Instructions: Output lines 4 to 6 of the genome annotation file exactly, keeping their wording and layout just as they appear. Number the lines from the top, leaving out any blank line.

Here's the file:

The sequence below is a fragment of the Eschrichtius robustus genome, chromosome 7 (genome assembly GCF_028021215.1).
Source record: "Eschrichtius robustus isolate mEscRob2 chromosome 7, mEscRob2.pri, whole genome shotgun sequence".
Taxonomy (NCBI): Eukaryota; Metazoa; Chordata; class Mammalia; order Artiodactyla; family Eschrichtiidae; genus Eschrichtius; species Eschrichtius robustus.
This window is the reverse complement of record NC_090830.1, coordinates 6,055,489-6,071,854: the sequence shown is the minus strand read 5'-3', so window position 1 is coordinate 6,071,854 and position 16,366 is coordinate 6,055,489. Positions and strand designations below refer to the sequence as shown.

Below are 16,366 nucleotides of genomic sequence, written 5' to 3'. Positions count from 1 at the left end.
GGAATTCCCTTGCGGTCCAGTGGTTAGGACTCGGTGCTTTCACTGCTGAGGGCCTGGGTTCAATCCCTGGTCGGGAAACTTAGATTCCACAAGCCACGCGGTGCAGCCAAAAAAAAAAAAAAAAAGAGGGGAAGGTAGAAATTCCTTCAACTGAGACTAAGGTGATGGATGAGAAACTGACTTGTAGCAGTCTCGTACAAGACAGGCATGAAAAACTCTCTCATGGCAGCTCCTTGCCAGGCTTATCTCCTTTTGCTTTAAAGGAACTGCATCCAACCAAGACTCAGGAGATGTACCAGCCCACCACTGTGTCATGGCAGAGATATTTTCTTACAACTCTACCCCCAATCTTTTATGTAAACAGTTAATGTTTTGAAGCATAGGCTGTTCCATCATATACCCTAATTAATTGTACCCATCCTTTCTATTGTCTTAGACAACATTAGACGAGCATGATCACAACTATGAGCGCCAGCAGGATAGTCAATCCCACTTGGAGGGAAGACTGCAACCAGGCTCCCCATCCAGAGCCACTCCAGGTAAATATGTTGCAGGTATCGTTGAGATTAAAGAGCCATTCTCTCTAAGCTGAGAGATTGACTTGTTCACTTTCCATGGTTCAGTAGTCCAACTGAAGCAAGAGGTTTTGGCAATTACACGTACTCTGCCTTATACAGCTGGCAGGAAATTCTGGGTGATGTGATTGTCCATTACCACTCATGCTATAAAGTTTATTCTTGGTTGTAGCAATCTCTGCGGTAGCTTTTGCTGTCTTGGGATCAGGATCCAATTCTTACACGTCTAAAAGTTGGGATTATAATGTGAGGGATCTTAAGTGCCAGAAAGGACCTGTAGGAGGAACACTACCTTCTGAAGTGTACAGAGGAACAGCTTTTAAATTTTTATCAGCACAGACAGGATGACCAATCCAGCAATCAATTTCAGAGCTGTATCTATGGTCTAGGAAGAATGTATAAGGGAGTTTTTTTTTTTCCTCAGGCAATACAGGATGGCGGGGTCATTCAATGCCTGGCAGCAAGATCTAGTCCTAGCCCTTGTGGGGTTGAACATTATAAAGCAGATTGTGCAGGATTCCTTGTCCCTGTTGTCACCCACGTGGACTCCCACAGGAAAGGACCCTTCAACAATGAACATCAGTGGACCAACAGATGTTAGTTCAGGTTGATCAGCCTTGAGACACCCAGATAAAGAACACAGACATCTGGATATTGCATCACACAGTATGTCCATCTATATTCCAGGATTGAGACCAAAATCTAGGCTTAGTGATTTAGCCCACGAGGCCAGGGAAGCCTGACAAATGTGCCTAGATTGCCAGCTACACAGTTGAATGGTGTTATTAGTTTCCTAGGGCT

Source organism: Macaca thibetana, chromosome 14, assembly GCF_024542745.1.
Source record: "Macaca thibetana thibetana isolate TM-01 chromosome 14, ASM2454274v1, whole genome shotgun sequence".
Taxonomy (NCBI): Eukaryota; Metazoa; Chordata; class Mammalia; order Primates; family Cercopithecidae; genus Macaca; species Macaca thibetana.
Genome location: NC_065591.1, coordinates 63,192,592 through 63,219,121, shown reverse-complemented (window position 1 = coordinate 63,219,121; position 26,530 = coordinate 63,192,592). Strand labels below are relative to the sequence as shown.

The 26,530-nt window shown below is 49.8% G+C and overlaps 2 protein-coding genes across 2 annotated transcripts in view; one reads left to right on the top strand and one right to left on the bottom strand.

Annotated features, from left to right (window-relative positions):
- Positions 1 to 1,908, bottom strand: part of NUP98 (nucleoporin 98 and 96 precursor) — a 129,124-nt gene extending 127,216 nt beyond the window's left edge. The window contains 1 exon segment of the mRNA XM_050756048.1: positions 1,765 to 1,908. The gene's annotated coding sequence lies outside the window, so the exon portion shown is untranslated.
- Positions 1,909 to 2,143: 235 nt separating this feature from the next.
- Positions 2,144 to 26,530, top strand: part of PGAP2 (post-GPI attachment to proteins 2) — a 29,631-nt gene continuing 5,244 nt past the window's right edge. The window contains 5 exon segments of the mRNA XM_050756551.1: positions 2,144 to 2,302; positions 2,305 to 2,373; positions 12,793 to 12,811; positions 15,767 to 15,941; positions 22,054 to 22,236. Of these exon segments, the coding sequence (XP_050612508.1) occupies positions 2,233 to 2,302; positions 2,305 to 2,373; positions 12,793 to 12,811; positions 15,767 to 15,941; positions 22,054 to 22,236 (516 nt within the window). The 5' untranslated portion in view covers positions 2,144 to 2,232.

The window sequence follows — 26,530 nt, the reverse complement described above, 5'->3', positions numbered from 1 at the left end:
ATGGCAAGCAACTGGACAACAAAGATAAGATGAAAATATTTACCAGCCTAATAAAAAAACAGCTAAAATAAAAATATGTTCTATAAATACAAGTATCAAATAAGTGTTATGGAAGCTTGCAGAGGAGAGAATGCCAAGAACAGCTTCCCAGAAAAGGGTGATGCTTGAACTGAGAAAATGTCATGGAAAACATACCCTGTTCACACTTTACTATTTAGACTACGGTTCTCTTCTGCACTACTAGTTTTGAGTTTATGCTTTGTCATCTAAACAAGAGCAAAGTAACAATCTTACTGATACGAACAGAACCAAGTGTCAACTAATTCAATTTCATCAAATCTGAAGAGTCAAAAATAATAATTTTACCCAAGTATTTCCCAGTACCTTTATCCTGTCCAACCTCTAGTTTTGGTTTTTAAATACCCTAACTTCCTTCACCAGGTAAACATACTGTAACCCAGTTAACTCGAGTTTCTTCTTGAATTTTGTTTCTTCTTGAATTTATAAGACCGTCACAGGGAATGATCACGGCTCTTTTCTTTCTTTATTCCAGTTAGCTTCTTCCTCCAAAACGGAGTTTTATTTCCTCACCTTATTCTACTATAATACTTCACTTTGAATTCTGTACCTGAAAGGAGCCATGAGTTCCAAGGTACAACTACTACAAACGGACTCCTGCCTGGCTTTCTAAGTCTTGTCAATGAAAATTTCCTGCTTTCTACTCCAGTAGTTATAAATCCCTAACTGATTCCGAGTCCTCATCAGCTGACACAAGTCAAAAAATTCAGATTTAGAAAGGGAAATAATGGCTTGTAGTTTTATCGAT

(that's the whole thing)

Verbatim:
This window is the reverse complement of record NC_090830.1, coordinates 6,055,489-6,071,854: the sequence shown is the minus strand read 5'-3', so window position 1 is coordinate 6,071,854 and position 16,366 is coordinate 6,055,489. Positions and strand designations below refer to the sequence as shown.

Below are 16,366 nucleotides of genomic sequence, written 5' to 3'. Positions count from 1 at the left end.
GGAATTCCCTTGCGGTCCAGTGGTTAGGACTCGGTGCTTTCACTGCTGAGGGCCTGGGTTCAATCCCTGGTCGGGAAACTTAGATTCCACAAGCCACGCGGTGCAGCCAAAAAAAAAAAAAAAAAGAGGGGAAGGTAGAAATTCCTTCAACTGAGACTAAGGTGATGGATGAGAAACTGACTTGTAGCAGTCTCGTACAAGACAGGCATGAAAAACTCTCTCATGGCAGCTCCTTGCCAGGCTTATCTCCTTTTGCTTTAAAGGAACTGCATCCAACCAAGACTCAGGAGATGTACCAGCCCACCACTGTGTCATGGCAGAGATATTTTCTTACAACTCTACCCCCAATCTTTTATGTAAACAGTTAATGTTTTGAAGCATAGGCTGTTCCATCATATACCCTAATTAATTGTACCCATCCTTTCTATTGTCTTAGACAACATTAGACGAGCATGATCACAACTATGAGCGCCAGCAGGATAGTCAATCCCACTTGGAGGGAAGACTGCAACCAGGCTCCCCATCCAGAGCCACTCCAGGTAAATATGTTGCAGGTATCGTTGAGATTAAAGAGCCATTCTCTCTAAGCTGAGAGATTGACTTGTTCACTTTCCATGGTTCAGTAGTCCAACTGAAGCAAGAGGTTTTGGCAATTACACGTACTCTGCCTTATACAGCTGGCAGGAAATTCTGGGTGATGTGATTGTCCATTACCACTCATGCTATAAAGTTTATTCTTGGTTGTAGCAATCTCTGCGGTAGCTTTTGCTGTCTTGGGATCAGGATCCAATTCTTACACGTCTAAAAGTTGGGATTATAATGTGAGGGATCTTAAGTGCCAGAAAGGACCTGTAGGAGGAACACTACCTTCTGAAGTGTACAGAGGAACAGCTTTTAAATTTTTATCAGCACAGACAGGATGACCAATCCAGCAATCAATTTCAGAGCTGTATCTATGGTCTAGGAAGAATGTATAAGGGAGTTTTTTTTTTTCCTCAGGCAATACAGGATGGCGGGGTCATTCAATGCCTGGCAGCAAGATCTAGTCCTAGCCCTTGTGGGGTTGAACATTATAAAGCAGATTGTGCAGGATTCCTTGTCCCTGTTGTCACCCACGTGGACTCCCACAGGAAAGGACCCTTCAACAATGAACATCAGTGGACCAACAGATGTTAGTTCAGGTTGATCAGCCTTGAGACACCCAGATAAAGAACACAGACATCTGGATATTGCATCACACAGTATGTCCATCTATATTCCAGGATTGAGACCAAAATCTAGGCTTAGTGATTTAGCCCACGAGGCCAGGGAAGCCTGACAAATGTGCCTAGATTGCCAGCTACACAGTTGAATGGTGTTATTAGTTTCCTAGGGCT